~~~

Haven’t decided what to do about the Times‘s paywall.

I think they have every right to try to get money from folks like me who for the past number of years have given not one jot of money to them. And I’m ambivalent enough about workarounds (it seems like a cheat) that I’m, well, ambivalent about what to do.

I’ll probably end up ponying up.

We’ll see.

~~~

Given that I can’t read Fish right now I certainly can’t talk about all of the WOMEN-HATING SEX-NEGATIVE PUNITIVE OFFENSIVE CONDESCENDING PATRIARCHAL DANGEROUS POLITICALLY EXPEDIENT COMPLETELY FUCKED-UP BULLSHIT anti-abortion bills currently being considered or laws recently passed by any number of BACKASSWARD state legislatures.

So I won’t. Check RHReality Check, instead, and Amanda Marcotte at Pandagon is relentless, as well.

~~~

My poor kitties. I’m damned near chained to my computer and they are bored bored bored because I won’t play with them.

I’ll try harder, darlin’s, I will.

~~~

Yes, this is as far as I can think after unleashing thousands of words meant for someone else.

Truly, I am a ghost.





When I grow up I want to be an old woman

19 03 2011

Allie knows me too well:

 

I’d put in things like “opening mail” and “keeping on top of coursework”, and I do manage to clean the cat box every day, but otherwise, yeah.

Wally Torta Muzik (Muzik Torta?) has the same thing going on:

My father used to ask me when I was going to grow up. Except he often used to insert “the hell” between “when” and “I”. And I would answer him “April 12, 1978.” . . .Now, suddenly, in a warp of time, space, and some a them string-theory dimensions, I find myself way way over on the other side of April 12, 1978 without having made the slightest bit of progress in my quest.

So I’m in good company, I guess, even though I can’t really draw.

Which mean I’m behind good company.

Figures.

h/t: Hyperbole and a Half and CrackskullBob





Unplugged

18 03 2011

So this is new:

It wasn’t my fault.
I didn’t choose to do it; I just walked away.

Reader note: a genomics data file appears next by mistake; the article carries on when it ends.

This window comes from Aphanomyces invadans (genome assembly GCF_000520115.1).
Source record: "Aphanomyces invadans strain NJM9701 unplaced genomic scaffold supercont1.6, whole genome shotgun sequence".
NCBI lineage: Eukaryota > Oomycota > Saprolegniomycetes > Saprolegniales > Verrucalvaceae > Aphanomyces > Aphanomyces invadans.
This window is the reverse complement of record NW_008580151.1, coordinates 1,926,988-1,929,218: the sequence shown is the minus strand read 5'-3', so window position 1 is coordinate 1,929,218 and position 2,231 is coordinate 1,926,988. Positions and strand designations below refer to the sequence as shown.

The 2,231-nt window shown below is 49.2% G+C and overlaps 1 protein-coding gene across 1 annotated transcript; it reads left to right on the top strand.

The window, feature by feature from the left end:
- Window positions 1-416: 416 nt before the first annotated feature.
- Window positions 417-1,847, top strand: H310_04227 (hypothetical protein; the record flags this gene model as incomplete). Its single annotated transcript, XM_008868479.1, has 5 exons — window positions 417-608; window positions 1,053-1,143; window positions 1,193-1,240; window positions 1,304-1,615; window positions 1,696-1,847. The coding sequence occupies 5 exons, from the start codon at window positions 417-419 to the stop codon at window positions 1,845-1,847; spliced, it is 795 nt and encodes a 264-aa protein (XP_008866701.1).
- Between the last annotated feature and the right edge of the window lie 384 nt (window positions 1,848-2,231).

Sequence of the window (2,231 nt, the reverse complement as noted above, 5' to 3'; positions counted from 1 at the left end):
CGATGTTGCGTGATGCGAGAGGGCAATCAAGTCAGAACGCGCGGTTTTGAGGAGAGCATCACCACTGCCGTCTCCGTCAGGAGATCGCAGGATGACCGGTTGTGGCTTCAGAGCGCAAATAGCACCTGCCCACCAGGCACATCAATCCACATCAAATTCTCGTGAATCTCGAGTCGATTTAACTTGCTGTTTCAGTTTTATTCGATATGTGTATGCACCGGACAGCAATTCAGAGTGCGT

Okay, ran. I ran away.
That would be part of the drama, too, which didn’t think of at the time. Stupid. It wasn’t until Irina clued me in that I even remembered.
You gotta get it out, she said. You’ll be fucking Truman forever if it stays in.
She showed me her scar.
Did it hurt?
No shit. She pulled her shirt back down. It’s, like, a part of you. An organ. Hurt like hell.
She smiled, her thin lips bunched together like the top of a velvet drawstring bag. Totally worth it.
Will you do me?
This time she laughed. Fuck no. It’s tricky, and I don’t want to kill you, you know? Her lips bunched again, and this time her eyes louvered down into slits. Don’t want to get nicked for that.
This time I laughed.
I’ll set you up. Same chick who did me.
You’ll come with?
Pssssht.
Come on.
Okay. One condition.
Yeah?
You give it to me?
I wonder what kind of face I gave her, because she stared at me, hard, before putting her hand around my neck.
Don’t worry. Good cause.

Do you want to see my scar?

Don’t know what I’ll do with it; have to wait until the ghostiness passes.

We’ll see.





Thousands are sailing

17 03 2011

I am many things (yeah, yeah!), among them, Irish.

And German and probably Swedish and French and possibly Polish and likely a smattering of other northern and western European tribes.

Nationality wasn’t much on my radar growing up, probably because the area in which I grew up was so dominated by Germans and, to a (much) lesser extent, Irish; the one group which stood out were the Dutch, who in their enclaves were (in)famously insular. I don’t know what it was like not to be a part of the ethnic majority—although, not being Catholic, my Irish bona fides were sometimes called into question. (But my grandfather was! I’d protest. Shees.)

Anyway, St. Patrick’s day wasn’t a big deal there. Sure, we wore green and when we old enough we used the day as an excuse to down a few, but, really, any celebration was a kind of sentimental feint toward history.

I’ve since lived in three Irish-saturated cities: Montreal, Bostonish (okay, Somerville), and New York. St. Paddy’s is done up in these joints.

Since I’m rather “eh” on parades and my heavy-drinking days are well in the past, the most I may do is wear green when I teach tonight, and really, probably not even that. Some of my ancestors may have  come from Eire, but any sense of Irishness I may have is constructed, not inborn; I’m an American, full stop.